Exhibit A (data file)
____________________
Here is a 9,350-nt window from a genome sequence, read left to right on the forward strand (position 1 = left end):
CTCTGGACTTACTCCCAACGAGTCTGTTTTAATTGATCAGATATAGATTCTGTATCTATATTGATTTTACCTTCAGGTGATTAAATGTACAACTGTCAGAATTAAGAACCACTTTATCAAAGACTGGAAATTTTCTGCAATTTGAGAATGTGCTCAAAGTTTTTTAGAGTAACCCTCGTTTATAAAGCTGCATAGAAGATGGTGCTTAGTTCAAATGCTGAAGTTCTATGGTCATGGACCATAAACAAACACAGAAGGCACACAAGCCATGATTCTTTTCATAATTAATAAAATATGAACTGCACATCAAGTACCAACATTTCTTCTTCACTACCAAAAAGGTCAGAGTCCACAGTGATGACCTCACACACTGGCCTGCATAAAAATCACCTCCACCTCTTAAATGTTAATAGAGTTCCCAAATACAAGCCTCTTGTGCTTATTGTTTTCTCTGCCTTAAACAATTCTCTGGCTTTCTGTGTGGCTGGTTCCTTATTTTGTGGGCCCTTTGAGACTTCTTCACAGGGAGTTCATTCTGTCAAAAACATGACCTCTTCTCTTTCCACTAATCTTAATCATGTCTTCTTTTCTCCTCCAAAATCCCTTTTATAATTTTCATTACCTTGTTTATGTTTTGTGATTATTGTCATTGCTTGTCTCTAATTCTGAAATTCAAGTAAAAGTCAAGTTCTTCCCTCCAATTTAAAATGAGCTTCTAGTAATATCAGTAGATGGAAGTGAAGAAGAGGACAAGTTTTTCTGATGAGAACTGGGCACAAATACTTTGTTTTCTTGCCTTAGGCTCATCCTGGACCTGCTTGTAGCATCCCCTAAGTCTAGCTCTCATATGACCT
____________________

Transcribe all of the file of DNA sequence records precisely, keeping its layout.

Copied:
Here is a 9,350-nt window from a genome sequence, read left to right on the forward strand (position 1 = left end):
CTCTGGACTTACTCCCAACGAGTCTGTTTTAATTGATCAGATATAGATTCTGTATCTATATTGATTTTACCTTCAGGTGATTAAATGTACAACTGTCAGAATTAAGAACCACTTTATCAAAGACTGGAAATTTTCTGCAATTTGAGAATGTGCTCAAAGTTTTTTAGAGTAACCCTCGTTTATAAAGCTGCATAGAAGATGGTGCTTAGTTCAAATGCTGAAGTTCTATGGTCATGGACCATAAACAAACACAGAAGGCACACAAGCCATGATTCTTTTCATAATTAATAAAATATGAACTGCACATCAAGTACCAACATTTCTTCTTCACTACCAAAAAGGTCAGAGTCCACAGTGATGACCTCACACACTGGCCTGCATAAAAATCACCTCCACCTCTTAAATGTTAATAGAGTTCCCAAATACAAGCCTCTTGTGCTTATTGTTTTCTCTGCCTTAAACAATTCTCTGGCTTTCTGTGTGGCTGGTTCCTTATTTTGTGGGCCCTTTGAGACTTCTTCACAGGGAGTTCATTCTGTCAAAAACATGACCTCTTCTCTTTCCACTAATCTTAATCATGTCTTCTTTTCTCCTCCAAAATCCCTTTTATAATTTTCATTACCTTGTTTATGTTTTGTGATTATTGTCATTGCTTGTCTCTAATTCTGAAATTCAAGTAAAAGTCAAGTTCTTCCCTCCAATTTAAAATGAGCTTCTAGTAATATCAGTAGATGGAAGTGAAGAAGAGGACAAGTTTTTCTGATGAGAACTGGGCACAAATACTTTGTTTTCTTGCCTTAGGCTCATCCTGGACCTGCTTGTAGCATCCCCTAAGTCTAGCTCTCATATGACCT